Date Full Report Received01/25/2016
Date Abstract Report Received01/25/2016
InvestigationInstitution: Iowa State University
Primary Investigator: Aileen Keating
Co-Investigators: Lance Baumgard, Jason W. Ross
Funded ByIowa Pork Producers Association
Heat stress (HS) is a major economic strain for the US swine industry. In terms of reproduction, seasonal infertility is associated with HS, characterized by lengthened wean-to-estrus interval (WEI), increased spontaneous abortions and increased number of rebreeds. Unfortunately, there is unlikely to be a reduction in the strain that HS imparts to the swine industry and the negative effects of HS are likely to become more severe if climate change continues as some predict and most models forecast more extreme summer conditions in US pig-producing areas. Also, genetic selection for rapid muscle growth is thought to increase pig sensitivity to HS as these animals have a higher basal metabolic rate (i.e. greater heat load). The biological explanation for seasonal infertility is poorly understood, and until such time that a thorough understanding is gained, development of mitigating strategies will remain limited. We have discovered that heat-stressed pigs have both increased circulating insulin and lipopolysaccharide (LPS) levels. We believe that higher systemic insulin and LPS detrimentally influence ovarian biological, thereby hampering reproduction. Our central hypothesis is that heat-induced elevated insulin and lipopolysaccharide (LPS) are causative factors in seasonal infertility. We had two objectives in this project: 1) To investigate ovarian impacts of hyperinsulinemia and 2) Determine effects of increased circulating LPS on ovarian function.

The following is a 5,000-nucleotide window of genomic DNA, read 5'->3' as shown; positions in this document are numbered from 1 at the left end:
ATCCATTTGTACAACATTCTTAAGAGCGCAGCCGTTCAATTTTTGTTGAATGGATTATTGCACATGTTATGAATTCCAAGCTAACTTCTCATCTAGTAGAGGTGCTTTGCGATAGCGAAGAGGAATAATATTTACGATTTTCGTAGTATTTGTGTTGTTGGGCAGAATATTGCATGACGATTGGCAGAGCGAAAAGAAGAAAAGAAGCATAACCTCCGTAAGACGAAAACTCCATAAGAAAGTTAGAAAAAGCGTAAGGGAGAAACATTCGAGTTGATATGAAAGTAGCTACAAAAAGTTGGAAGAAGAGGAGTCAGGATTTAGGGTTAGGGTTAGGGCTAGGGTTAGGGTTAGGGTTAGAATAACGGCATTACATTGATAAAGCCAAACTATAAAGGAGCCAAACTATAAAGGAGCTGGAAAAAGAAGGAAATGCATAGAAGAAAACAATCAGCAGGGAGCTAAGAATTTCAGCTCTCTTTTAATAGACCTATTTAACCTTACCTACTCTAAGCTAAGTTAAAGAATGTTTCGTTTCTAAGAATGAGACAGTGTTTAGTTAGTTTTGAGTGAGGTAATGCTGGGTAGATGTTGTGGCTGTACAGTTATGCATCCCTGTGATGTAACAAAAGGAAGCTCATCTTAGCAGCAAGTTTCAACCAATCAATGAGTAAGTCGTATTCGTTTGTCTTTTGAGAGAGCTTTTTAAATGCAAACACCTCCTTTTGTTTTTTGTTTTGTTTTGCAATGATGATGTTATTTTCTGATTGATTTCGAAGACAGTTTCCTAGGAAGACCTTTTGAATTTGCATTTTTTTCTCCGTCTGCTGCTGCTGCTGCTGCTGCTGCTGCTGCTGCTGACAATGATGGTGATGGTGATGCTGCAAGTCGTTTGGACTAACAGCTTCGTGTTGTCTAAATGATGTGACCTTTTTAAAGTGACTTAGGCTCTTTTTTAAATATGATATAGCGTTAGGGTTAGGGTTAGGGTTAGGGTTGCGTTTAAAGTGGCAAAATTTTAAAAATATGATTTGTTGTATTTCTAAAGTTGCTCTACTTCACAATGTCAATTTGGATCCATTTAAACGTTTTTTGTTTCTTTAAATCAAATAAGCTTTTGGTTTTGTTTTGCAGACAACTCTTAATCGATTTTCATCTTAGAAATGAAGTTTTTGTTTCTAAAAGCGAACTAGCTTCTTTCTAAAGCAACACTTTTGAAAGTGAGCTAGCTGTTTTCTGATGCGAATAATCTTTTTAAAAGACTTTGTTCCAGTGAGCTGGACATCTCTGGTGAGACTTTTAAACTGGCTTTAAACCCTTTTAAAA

Prior to this proposal, we had discovered that HS altered a number of molecular pathways in the ovary, and these alterations could all adversely impact ovarian function as well as pregnancy maintenance. We published these data in the journal Biology of Reproduction, a premiere journal in reproductive biology. However, we did not know the causative agents. Through the current work, we have discovered the following: 1) HS in the presence of an insulin bolus 15 prior to tissue collection resulted in altered levels of genes and proteins in the pathway through which ovarian hormones are generated, thus, we have additional evidence that HS alters ovarian hormones which could be responsible for lengthened WEI in swine during summer months. 2) Both HS and LPS increased a pathway that is involved in regulating both the health of the ovulated oocyte as well as ovarian hormone production. 3) Acute LPS induced a response in the ovary a mere 8 h after the exposure. 4) LPS altered the machinery responsible for generation of ovarian hormones in a manner that had similarities as well as differences with HS alone. Because we had technical difficulties in counting follicles within the ovary, we extended the study to examine if there could be additional “turnover” of the chief ovarian hormone, 17β-estradiol, within the ovary during HS. We discovered this to be true, the machinery responsible for degrading 17β-estradiol in a cyclical fashion is altered by HS, indicating that this could also play a role in seasonal infertility in swine. Identification of these HS- as well as LPS-induced ovarian changes have set the stage to continue our investigations to lead to mitigation interventions to minimize seasonal infertility in swine.
• HS and LPS alter a pathway in the ovary that regulates when oocyte (egg)-containing follicles are activated to grow and ovulate.
• HS and LPS affect the mechanisms by which the ovary produces key female hormones required for ovulation and maintenance of pregnancy.
• The ovarian transporter protein responsible for degrading 17β-estradiol (estrogen) in a cyclical pattern during the estrous cycle is altered by HS.